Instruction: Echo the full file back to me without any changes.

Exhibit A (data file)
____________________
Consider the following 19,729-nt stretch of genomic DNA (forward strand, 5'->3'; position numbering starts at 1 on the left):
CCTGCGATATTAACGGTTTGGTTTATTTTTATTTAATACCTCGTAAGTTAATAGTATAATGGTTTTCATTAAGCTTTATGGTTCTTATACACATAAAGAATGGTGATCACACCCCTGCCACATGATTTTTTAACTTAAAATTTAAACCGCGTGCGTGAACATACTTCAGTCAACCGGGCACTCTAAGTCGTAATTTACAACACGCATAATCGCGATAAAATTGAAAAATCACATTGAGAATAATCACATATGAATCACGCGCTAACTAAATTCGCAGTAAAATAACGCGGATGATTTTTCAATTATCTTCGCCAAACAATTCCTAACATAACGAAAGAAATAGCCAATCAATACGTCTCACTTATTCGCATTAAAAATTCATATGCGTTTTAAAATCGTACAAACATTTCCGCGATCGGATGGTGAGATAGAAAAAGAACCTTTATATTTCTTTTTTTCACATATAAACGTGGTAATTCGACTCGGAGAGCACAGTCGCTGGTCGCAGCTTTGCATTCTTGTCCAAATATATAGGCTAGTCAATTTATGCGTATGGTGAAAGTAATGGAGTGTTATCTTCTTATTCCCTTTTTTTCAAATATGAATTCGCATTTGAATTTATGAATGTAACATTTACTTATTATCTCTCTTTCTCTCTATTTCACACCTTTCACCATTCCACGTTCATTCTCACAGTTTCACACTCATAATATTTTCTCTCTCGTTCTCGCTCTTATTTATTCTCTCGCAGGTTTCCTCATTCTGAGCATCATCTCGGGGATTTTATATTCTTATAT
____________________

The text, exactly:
Consider the following 19,729-nt stretch of genomic DNA (forward strand, 5'->3'; position numbering starts at 1 on the left):
CCTGCGATATTAACGGTTTGGTTTATTTTTATTTAATACCTCGTAAGTTAATAGTATAATGGTTTTCATTAAGCTTTATGGTTCTTATACACATAAAGAATGGTGATCACACCCCTGCCACATGATTTTTTAACTTAAAATTTAAACCGCGTGCGTGAACATACTTCAGTCAACCGGGCACTCTAAGTCGTAATTTACAACACGCATAATCGCGATAAAATTGAAAAATCACATTGAGAATAATCACATATGAATCACGCGCTAACTAAATTCGCAGTAAAATAACGCGGATGATTTTTCAATTATCTTCGCCAAACAATTCCTAACATAACGAAAGAAATAGCCAATCAATACGTCTCACTTATTCGCATTAAAAATTCATATGCGTTTTAAAATCGTACAAACATTTCCGCGATCGGATGGTGAGATAGAAAAAGAACCTTTATATTTCTTTTTTTCACATATAAACGTGGTAATTCGACTCGGAGAGCACAGTCGCTGGTCGCAGCTTTGCATTCTTGTCCAAATATATAGGCTAGTCAATTTATGCGTATGGTGAAAGTAATGGAGTGTTATCTTCTTATTCCCTTTTTTTCAAATATGAATTCGCATTTGAATTTATGAATGTAACATTTACTTATTATCTCTCTTTCTCTCTATTTCACACCTTTCACCATTCCACGTTCATTCTCACAGTTTCACACTCATAATATTTTCTCTCTCGTTCTCGCTCTTATTTATTCTCTCGCAGGTTTCCTCATTCTGAGCATCATCTCGGGGATTTTATATTCTTATAT